Challenges in the Atomistic Modeling of Nanoscale Junctions: Lasers, Forces, Statistics and Beyond

In this talk, I will summarize a series of theoretical and computational efforts by my group that aim at bringing theory closer to experiment in molecular electronics. I will describe our progress simulating experiments that induce femtosecond currents along nanoscale junctions by applying strong few cycle laser pulses. I will discuss efforts developing force fields and methods that now enable us to model STM experiments that measure the conductance of single-molecules as it is mechanically elongated. I will also describe our progress modeling break-junction experiments in which reliability has come from statistically sampling thousands of repeat measurements. Time permitting, I will summarize what we have learned about the possibility of using molecular junctions as a platform to develop highly discriminating single-molecule multidimensional spectroscopies. 


Ignacio joined the Chemistry faculty at the University of Rochester in July, 2013. Ignacio received his B.Sc. in chemistry from the National University of Colombia in 2001. In 2002, after completing the diploma program in condensed matter physics at The Abdus Salam International Centre for Theoretical Physics in Trieste, he moved to the University of Toronto to pursue a Ph.D. in theoretical chemical physics under the guidance of Paul Brumer. Ignacio’s Ph.D. work was in the field of Quantum Control and focused on investigating the use of lasers to induce ultrafast controllable currents along nanoscale junctions. In 2008 he joined Northwestern as a postdoctoral fellow in the groups of Mark A. Ratner and George C. Schatz where he worked on the theory and simulation of single-molecule pulling experiments. He is the recipient of an ACS OpenEye Outstanding Junior Faculty Award (2017), an NSF CAREER award (2016), and a Humboldt Research Fellowship (2012).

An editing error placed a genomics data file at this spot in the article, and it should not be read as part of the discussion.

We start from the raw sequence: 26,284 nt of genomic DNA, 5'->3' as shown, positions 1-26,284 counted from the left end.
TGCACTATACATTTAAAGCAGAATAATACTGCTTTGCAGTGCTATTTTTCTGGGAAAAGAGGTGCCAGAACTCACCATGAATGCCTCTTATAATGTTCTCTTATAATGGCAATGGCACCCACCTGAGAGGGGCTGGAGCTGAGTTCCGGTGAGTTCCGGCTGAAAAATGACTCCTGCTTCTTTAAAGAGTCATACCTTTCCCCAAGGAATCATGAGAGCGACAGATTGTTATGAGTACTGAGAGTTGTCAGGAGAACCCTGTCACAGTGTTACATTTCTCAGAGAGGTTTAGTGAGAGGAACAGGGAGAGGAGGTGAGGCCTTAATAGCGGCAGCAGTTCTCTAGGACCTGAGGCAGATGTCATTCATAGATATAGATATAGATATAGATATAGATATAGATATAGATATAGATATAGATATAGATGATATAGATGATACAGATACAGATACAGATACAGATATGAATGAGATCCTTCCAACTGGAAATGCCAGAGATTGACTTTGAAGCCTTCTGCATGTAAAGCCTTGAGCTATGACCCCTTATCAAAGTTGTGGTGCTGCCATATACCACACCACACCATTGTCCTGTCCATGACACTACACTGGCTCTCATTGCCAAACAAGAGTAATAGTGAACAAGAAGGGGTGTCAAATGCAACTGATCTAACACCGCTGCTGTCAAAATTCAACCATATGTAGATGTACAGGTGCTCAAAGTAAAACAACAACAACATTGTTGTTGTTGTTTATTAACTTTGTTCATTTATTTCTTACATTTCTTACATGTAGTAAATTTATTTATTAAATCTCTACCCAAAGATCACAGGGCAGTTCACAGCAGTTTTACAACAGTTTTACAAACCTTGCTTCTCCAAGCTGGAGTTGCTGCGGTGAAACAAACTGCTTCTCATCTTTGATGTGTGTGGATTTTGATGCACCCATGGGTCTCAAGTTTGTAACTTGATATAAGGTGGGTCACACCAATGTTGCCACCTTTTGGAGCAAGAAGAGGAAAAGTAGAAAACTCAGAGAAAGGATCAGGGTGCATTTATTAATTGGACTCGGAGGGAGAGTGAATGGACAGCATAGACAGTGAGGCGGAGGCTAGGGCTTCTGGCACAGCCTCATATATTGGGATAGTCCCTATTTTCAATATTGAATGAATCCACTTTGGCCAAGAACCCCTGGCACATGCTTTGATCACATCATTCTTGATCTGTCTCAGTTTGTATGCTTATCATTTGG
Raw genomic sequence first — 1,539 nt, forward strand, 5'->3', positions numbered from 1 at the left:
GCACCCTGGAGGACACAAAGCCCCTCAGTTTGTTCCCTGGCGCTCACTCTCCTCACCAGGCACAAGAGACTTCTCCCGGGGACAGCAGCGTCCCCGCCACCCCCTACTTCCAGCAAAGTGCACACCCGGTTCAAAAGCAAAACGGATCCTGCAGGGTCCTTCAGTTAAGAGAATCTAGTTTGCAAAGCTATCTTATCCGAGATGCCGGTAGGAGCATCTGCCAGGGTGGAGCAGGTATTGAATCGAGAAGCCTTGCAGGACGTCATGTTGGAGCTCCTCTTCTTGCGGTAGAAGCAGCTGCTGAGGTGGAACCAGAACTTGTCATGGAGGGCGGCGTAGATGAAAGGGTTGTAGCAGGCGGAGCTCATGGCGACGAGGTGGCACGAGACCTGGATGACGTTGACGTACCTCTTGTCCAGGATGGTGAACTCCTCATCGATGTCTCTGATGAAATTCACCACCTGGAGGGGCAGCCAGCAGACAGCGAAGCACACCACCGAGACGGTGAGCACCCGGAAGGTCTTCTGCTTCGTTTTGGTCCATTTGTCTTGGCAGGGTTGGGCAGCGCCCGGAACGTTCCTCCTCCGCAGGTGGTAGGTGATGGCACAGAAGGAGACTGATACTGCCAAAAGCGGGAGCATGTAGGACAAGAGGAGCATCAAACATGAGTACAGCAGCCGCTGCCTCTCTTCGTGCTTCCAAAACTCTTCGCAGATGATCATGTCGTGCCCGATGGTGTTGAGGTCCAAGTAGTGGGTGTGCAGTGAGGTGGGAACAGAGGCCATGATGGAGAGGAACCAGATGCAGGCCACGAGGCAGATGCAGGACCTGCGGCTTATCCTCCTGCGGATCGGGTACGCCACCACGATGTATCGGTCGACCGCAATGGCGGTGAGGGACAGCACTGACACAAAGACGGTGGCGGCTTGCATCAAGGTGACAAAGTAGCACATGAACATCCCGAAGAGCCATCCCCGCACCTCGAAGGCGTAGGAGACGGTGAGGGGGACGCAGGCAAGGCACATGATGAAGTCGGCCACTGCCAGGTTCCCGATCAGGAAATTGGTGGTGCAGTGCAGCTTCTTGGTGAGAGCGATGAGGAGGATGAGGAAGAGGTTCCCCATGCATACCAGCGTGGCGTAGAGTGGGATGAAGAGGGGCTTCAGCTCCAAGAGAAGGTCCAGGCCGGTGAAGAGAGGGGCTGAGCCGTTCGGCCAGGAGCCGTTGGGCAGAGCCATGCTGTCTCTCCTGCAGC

Ignacio Franco


Thursday, April 26, 2018


3 pm - 4 pm


IACS Seminar Room